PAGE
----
Filtration removes considerable pollution, but not all. For easier aquarium maintenance your cleaning kit must include a siphoning vacuum for cleaning the gravel and changing water, algae scrubber, and a pair of buckets, one for removing old water from the tank and the other for maturing replacement water. Reserve these buckets for aquarium use only. Regular maintenance is essential: a neglected environment means dead fish! The frequency of partial water changes depends on the efficiency of your filter, the amount of live stock in your aquarium and the amount of food your offer to your goldfish daily. Usually once a week is enough, more often if you don't have a filter. When carrying out a partial water change take out no more than 30% of tank water using siphon (gravel cleaner), replace water that you siphoned out with fresh. Don’t use straight tap water - fill a bucket the day before and let it stand overnight to reach room temperature and use a water conditioner to remove any chlorine.

Filter maintenance.

Pumps and filters also need regular attention. Check the instructions for your particular model, but in general filter media need replacing periodically and filter element should be rinsed out weekly. Be sure to rinse in used tank water, not under the tap - tap water destroys beneficial bacteria. Check that the airstone is not clogged with algae or chemical deposits and that the hose is free of kinks. These checks can be carried out at the same time as the weekly water change.

Remove any algae.

As your tank matures, you may find a lot of algae growing in your tank. If there is only a little, it is harmless, and in fact the fish will enjoy nibbling at it. Algae are easily removed from glass with and algae scrubber that has an abrasive surface to remove algae from the glass before it grows too thick to cause a problem. Too much light promote algae growth, move your aquarium to a shadier sport to help solve the problem.


Choose wisely

Not all species of fish have the same nutritional requirements, therefore only buy fish food made especially for goldfish.  Ask your local aquatic dealer for foods that provide complete balanced nutrition. The right diet will not only keep your fish healthy but help to develop their colour to its full potential.

Goldfish have a very simple digestive system, breaking up their daily feed into three or four mini meals a day will suit them better, it also makes their life more varied and interesting. Short bodied egg shaped fish have even more delicate digestive system and require extra care when feeding.  So-called ‘fancy goldfish’ are prone to buoyancy problems, and floating foods can cause a problem if the fish gulp air when feeding. It pays to soak their food for a minute or so beforehand so that it sinks below the surface.



Never clean outside and especially inside of the fish tank as well as any ornaments with soap or household cleaning products, it might poison your fish. Use only products specially designed for aquarium use.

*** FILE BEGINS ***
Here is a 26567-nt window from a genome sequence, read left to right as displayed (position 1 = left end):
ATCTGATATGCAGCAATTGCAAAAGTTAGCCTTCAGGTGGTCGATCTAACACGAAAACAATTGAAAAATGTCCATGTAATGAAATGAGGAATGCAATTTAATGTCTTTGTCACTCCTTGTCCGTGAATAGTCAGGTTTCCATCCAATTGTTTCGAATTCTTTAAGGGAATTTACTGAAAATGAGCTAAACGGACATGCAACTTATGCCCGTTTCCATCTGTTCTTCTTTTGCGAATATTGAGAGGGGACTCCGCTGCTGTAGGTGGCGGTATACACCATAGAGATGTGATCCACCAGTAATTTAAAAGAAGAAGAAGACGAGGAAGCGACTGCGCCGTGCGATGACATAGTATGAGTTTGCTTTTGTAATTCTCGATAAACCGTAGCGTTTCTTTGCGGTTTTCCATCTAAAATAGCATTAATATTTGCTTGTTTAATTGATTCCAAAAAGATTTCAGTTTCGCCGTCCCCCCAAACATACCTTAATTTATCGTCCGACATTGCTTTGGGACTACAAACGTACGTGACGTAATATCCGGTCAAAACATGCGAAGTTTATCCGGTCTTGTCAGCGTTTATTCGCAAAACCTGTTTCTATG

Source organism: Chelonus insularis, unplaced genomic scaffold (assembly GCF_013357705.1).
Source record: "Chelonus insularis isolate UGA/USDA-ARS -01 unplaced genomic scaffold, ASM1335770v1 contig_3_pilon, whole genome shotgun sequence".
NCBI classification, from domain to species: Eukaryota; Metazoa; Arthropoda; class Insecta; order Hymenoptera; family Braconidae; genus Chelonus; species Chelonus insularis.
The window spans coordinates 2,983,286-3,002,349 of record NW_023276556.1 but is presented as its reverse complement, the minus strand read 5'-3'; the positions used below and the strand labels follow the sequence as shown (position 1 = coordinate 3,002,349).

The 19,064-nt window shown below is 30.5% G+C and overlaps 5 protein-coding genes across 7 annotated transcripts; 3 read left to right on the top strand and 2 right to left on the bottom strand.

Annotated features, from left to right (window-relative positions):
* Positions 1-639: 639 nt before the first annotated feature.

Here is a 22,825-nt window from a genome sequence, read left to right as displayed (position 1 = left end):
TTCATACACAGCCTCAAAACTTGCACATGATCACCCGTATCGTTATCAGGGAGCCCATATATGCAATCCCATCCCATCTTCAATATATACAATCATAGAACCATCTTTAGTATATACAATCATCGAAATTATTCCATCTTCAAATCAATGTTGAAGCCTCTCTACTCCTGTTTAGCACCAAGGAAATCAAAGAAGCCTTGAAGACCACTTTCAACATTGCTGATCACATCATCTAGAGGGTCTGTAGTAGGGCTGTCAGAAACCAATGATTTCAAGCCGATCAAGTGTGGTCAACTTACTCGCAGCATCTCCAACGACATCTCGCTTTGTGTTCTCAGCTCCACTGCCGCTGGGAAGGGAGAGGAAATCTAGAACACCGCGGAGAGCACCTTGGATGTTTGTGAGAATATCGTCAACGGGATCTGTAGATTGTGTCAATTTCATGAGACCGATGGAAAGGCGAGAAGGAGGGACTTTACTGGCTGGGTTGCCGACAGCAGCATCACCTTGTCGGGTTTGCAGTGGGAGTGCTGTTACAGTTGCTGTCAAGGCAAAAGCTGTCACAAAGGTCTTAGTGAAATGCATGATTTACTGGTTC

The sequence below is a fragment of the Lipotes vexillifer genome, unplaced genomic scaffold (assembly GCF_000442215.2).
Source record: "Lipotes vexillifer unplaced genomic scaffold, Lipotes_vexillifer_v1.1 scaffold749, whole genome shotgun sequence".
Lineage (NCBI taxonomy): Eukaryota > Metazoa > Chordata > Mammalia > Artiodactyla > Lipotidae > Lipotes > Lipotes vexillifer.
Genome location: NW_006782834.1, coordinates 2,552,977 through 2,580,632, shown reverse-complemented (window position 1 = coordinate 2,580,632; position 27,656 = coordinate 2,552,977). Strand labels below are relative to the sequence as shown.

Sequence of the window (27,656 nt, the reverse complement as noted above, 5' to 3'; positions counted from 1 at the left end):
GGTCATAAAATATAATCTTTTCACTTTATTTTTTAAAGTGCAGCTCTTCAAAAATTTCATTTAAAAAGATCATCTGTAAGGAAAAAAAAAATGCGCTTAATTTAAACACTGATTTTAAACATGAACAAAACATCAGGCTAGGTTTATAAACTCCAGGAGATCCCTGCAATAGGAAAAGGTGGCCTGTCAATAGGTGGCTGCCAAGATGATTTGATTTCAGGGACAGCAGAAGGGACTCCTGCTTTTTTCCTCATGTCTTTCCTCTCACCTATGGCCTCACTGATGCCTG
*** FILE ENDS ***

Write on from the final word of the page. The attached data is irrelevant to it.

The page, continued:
Gravel care.

Regular gravel maintenance must be carried out. Debris accumulated in the gravel on the tank floor can be vacuumed up either when you notice it or during the weekly cleaning routine; in addition, it helps to stir the top layer gently every two weeks to allow water to circulate through it.


When cleaning your tank call man remember to switch all of electrical equipment and unplug it at the mains before you start work.  Take care not to splash nearby electrical sockets.

Prevention is better than cure

The main cause of illness in goldfish is poor water quality, so regular water changes and proper maintenance of filtration and aeration systems is essential. Overfeeding and overcrowding can significantly contribute to the water pollution. Introducing new fish, plant or tank ornaments can bring in diseases, so don't add anything to the aquarium unless it comes from the safe source, a reputable aquatic dealer or pet shop. If you have space for a second tank, quarantine a new fish in this for a month before introduction.

Warning signs

The fish which displays unusual behaviour or reluctant to feed, may be ill. Any changes in a fish's appearance and behaviour should never be ignored. Sick fish may float, sink, whirl or swim sideways. Other signs to beware include sudden bloating, fins clamped tightly to the body, fish scratching themselves against tank object, sticky faeces trailing from the vent, and spots, sores or discoloration of the skin. Seek advice on treatment from your aquatic dealer.

Various parasites and bacterial infection can affect your fish. The signs to look out for are damages or blemishes to fish’s skin, fins or tail. Some skin problems may not be visible but fish’s frequent scratching and rapid breathing may indicate its discomfort. Others signs of ailments can be growth, blotches, lumps or white specs, thread-like parasites trailing from the body, a velvety coating to the skin, or shredded fins. Ask your local specialist shop for suitable medication.


Test kits are available to check the levels of ammonia, nitrites and nitrates in the water.  These are by-product of fish waste which build up in an aquarium and can be harmful to the fish